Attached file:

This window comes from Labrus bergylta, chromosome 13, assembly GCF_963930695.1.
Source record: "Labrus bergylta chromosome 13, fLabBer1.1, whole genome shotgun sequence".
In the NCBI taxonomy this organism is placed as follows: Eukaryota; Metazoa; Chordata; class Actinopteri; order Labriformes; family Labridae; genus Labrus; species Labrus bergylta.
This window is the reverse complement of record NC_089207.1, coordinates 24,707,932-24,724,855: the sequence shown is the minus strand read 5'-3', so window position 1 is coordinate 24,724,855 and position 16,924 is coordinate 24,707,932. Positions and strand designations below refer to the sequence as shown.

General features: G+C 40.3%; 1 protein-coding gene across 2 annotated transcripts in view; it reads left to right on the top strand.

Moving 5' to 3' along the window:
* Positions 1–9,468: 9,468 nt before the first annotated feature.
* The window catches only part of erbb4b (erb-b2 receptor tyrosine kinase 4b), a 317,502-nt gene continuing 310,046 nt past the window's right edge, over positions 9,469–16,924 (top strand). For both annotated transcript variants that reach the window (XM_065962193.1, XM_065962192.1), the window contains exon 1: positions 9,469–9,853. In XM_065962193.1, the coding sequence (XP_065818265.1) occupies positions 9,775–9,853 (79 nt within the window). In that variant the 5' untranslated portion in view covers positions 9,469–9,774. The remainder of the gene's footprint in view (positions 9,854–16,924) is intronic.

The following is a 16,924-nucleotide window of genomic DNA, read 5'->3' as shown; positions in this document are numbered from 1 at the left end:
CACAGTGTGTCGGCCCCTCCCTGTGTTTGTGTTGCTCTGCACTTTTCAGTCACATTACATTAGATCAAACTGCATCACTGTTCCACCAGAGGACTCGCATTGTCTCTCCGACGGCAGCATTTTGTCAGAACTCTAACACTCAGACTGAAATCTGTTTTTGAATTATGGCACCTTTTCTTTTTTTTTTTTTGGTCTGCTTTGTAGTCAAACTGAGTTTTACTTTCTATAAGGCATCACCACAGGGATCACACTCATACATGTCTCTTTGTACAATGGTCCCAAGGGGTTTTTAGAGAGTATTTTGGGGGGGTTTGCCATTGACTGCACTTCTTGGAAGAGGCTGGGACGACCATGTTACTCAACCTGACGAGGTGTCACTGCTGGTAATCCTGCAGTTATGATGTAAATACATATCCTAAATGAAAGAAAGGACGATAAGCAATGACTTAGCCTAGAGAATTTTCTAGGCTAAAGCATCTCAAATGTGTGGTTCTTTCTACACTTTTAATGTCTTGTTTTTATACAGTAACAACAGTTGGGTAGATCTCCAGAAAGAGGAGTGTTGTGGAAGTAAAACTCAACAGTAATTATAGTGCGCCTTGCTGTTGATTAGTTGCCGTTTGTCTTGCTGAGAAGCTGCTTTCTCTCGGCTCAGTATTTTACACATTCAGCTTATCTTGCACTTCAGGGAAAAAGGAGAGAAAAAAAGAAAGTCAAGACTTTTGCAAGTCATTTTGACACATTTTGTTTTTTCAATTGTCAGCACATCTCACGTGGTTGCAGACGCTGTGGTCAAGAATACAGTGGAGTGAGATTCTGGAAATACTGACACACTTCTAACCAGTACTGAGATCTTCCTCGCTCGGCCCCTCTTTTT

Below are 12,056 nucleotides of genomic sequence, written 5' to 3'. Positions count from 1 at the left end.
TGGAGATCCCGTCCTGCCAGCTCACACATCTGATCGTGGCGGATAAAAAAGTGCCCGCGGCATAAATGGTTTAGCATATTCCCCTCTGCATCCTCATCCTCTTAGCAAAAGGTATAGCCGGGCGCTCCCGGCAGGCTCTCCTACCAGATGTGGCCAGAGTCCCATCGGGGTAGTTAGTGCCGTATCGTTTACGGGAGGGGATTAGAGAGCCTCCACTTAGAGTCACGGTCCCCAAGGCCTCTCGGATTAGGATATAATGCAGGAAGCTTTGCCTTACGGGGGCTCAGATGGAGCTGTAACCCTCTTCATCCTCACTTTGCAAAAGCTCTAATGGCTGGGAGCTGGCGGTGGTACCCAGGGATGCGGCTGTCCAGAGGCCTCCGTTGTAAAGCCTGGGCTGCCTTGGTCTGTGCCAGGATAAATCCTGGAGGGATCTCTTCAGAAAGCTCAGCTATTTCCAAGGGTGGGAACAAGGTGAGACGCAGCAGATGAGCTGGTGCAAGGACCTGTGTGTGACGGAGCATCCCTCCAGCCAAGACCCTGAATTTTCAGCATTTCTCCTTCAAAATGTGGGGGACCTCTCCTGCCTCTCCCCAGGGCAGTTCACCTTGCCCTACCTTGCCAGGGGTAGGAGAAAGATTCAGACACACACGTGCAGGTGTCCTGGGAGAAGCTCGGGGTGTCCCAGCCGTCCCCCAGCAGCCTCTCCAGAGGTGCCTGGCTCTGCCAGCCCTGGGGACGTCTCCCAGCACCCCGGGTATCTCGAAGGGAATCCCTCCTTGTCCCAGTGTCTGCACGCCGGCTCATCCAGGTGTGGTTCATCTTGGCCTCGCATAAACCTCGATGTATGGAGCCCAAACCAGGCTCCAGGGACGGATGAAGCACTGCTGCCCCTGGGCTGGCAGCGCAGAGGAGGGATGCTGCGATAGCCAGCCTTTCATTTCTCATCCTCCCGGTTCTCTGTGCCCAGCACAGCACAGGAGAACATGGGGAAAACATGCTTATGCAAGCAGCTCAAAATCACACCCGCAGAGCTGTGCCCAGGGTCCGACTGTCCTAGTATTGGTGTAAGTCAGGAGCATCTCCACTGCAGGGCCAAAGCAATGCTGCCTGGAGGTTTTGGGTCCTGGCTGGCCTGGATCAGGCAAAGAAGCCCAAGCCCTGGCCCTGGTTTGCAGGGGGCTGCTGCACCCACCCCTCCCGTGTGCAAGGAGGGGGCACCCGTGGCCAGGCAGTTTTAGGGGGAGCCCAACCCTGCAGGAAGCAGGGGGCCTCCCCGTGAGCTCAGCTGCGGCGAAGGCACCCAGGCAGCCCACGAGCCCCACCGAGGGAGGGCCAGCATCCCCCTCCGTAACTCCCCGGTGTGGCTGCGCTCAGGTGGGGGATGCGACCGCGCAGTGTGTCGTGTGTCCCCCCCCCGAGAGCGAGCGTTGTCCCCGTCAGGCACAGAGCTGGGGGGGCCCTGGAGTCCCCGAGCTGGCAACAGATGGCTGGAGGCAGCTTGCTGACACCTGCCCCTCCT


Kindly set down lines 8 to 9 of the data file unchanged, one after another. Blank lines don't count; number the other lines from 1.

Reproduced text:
* The window catches only part of erbb4b (erb-b2 receptor tyrosine kinase 4b), a 317,502-nt gene continuing 310,046 nt past the window's right edge, over positions 9,469–16,924 (top strand). For both annotated transcript variants that reach the window (XM_065962193.1, XM_065962192.1), the window contains exon 1: positions 9,469–9,853. In XM_065962193.1, the coding sequence (XP_065818265.1) occupies positions 9,775–9,853 (79 nt within the window). In that variant the 5' untranslated portion in view covers positions 9,469–9,774. The remainder of the gene's footprint in view (positions 9,854–16,924) is intronic.

The following is a 16,924-nucleotide window of genomic DNA, read 5'->3' as shown; positions in this document are numbered from 1 at the left end: